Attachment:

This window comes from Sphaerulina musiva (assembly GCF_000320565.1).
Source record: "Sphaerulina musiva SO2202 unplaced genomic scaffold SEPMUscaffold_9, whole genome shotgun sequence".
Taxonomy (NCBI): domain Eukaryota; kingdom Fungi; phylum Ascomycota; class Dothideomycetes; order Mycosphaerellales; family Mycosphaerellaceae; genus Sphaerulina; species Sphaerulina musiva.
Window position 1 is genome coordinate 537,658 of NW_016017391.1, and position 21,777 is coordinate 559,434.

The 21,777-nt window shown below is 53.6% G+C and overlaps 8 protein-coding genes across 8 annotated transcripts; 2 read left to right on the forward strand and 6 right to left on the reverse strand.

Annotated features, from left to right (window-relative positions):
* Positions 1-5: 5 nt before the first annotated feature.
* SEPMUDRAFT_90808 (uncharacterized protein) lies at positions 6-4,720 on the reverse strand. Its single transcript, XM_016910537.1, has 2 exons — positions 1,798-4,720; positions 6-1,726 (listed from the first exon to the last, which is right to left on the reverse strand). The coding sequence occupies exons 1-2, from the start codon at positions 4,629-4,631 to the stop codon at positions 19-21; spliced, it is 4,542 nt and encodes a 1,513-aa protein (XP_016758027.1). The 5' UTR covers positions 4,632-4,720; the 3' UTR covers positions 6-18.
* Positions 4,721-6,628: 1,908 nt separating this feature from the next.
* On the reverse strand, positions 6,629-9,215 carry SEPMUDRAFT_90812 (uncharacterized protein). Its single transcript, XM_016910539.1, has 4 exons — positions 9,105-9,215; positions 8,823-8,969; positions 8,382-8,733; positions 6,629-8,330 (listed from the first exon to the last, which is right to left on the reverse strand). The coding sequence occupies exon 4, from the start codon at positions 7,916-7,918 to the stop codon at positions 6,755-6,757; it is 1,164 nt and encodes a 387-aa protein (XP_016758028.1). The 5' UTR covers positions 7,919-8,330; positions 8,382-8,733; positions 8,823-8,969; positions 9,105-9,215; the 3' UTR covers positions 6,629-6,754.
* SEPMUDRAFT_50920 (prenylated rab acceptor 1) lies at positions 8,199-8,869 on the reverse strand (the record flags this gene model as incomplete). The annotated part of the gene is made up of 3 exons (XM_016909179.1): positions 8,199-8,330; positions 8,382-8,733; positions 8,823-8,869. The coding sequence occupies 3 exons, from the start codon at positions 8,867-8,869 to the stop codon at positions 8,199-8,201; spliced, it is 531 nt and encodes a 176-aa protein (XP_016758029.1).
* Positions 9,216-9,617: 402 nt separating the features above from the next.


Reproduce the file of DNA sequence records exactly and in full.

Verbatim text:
This window comes from Sphaerulina musiva (assembly GCF_000320565.1).
Source record: "Sphaerulina musiva SO2202 unplaced genomic scaffold SEPMUscaffold_9, whole genome shotgun sequence".
Taxonomy (NCBI): domain Eukaryota; kingdom Fungi; phylum Ascomycota; class Dothideomycetes; order Mycosphaerellales; family Mycosphaerellaceae; genus Sphaerulina; species Sphaerulina musiva.
Window position 1 is genome coordinate 537,658 of NW_016017391.1, and position 21,777 is coordinate 559,434.

The 21,777-nt window shown below is 53.6% G+C and overlaps 8 protein-coding genes across 8 annotated transcripts; 2 read left to right on the forward strand and 6 right to left on the reverse strand.

Annotated features, from left to right (window-relative positions):
* Positions 1-5: 5 nt before the first annotated feature.
* SEPMUDRAFT_90808 (uncharacterized protein) lies at positions 6-4,720 on the reverse strand. Its single transcript, XM_016910537.1, has 2 exons — positions 1,798-4,720; positions 6-1,726 (listed from the first exon to the last, which is right to left on the reverse strand). The coding sequence occupies exons 1-2, from the start codon at positions 4,629-4,631 to the stop codon at positions 19-21; spliced, it is 4,542 nt and encodes a 1,513-aa protein (XP_016758027.1). The 5' UTR covers positions 4,632-4,720; the 3' UTR covers positions 6-18.
* Positions 4,721-6,628: 1,908 nt separating this feature from the next.
* On the reverse strand, positions 6,629-9,215 carry SEPMUDRAFT_90812 (uncharacterized protein). Its single transcript, XM_016910539.1, has 4 exons — positions 9,105-9,215; positions 8,823-8,969; positions 8,382-8,733; positions 6,629-8,330 (listed from the first exon to the last, which is right to left on the reverse strand). The coding sequence occupies exon 4, from the start codon at positions 7,916-7,918 to the stop codon at positions 6,755-6,757; it is 1,164 nt and encodes a 387-aa protein (XP_016758028.1). The 5' UTR covers positions 7,919-8,330; positions 8,382-8,733; positions 8,823-8,969; positions 9,105-9,215; the 3' UTR covers positions 6,629-6,754.
* SEPMUDRAFT_50920 (prenylated rab acceptor 1) lies at positions 8,199-8,869 on the reverse strand (the record flags this gene model as incomplete). The annotated part of the gene is made up of 3 exons (XM_016909179.1): positions 8,199-8,330; positions 8,382-8,733; positions 8,823-8,869. The coding sequence occupies 3 exons, from the start codon at positions 8,867-8,869 to the stop codon at positions 8,199-8,201; spliced, it is 531 nt and encodes a 176-aa protein (XP_016758029.1).
* Positions 9,216-9,617: 402 nt separating the features above from the next.